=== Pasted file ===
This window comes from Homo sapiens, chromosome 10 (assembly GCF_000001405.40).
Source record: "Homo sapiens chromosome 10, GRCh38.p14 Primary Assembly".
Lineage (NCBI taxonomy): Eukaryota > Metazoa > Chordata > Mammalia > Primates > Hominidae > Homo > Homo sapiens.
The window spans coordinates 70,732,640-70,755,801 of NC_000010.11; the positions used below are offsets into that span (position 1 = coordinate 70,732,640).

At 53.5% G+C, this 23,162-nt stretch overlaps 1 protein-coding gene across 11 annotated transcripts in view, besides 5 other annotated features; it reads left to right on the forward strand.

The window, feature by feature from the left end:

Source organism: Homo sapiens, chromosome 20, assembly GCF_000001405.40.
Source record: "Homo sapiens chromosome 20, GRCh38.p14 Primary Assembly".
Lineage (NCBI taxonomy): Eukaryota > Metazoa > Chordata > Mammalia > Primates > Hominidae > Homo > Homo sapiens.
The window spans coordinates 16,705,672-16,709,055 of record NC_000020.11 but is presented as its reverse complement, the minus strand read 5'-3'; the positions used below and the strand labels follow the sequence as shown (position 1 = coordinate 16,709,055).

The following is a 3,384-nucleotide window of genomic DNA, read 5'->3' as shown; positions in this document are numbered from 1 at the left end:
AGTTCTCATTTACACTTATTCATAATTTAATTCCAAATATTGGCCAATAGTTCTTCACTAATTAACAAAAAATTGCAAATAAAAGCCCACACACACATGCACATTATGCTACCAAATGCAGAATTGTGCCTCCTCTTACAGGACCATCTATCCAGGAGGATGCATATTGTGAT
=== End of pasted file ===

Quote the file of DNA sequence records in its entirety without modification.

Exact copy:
This window comes from Homo sapiens, chromosome 10 (assembly GCF_000001405.40).
Source record: "Homo sapiens chromosome 10, GRCh38.p14 Primary Assembly".
Lineage (NCBI taxonomy): Eukaryota > Metazoa > Chordata > Mammalia > Primates > Hominidae > Homo > Homo sapiens.
The window spans coordinates 70,732,640-70,755,801 of NC_000010.11; the positions used below are offsets into that span (position 1 = coordinate 70,732,640).

At 53.5% G+C, this 23,162-nt stretch overlaps 1 protein-coding gene across 11 annotated transcripts in view, besides 5 other annotated features; it reads left to right on the forward strand.

The window, feature by feature from the left end:

Source organism: Homo sapiens, chromosome 20, assembly GCF_000001405.40.
Source record: "Homo sapiens chromosome 20, GRCh38.p14 Primary Assembly".
Lineage (NCBI taxonomy): Eukaryota > Metazoa > Chordata > Mammalia > Primates > Hominidae > Homo > Homo sapiens.
The window spans coordinates 16,705,672-16,709,055 of record NC_000020.11 but is presented as its reverse complement, the minus strand read 5'-3'; the positions used below and the strand labels follow the sequence as shown (position 1 = coordinate 16,709,055).

The following is a 3,384-nucleotide window of genomic DNA, read 5'->3' as shown; positions in this document are numbered from 1 at the left end:
AGTTCTCATTTACACTTATTCATAATTTAATTCCAAATATTGGCCAATAGTTCTTCACTAATTAACAAAAAATTGCAAATAAAAGCCCACACACACATGCACATTATGCTACCAAATGCAGAATTGTGCCTCCTCTTACAGGACCATCTATCCAGGAGGATGCATATTGTGAT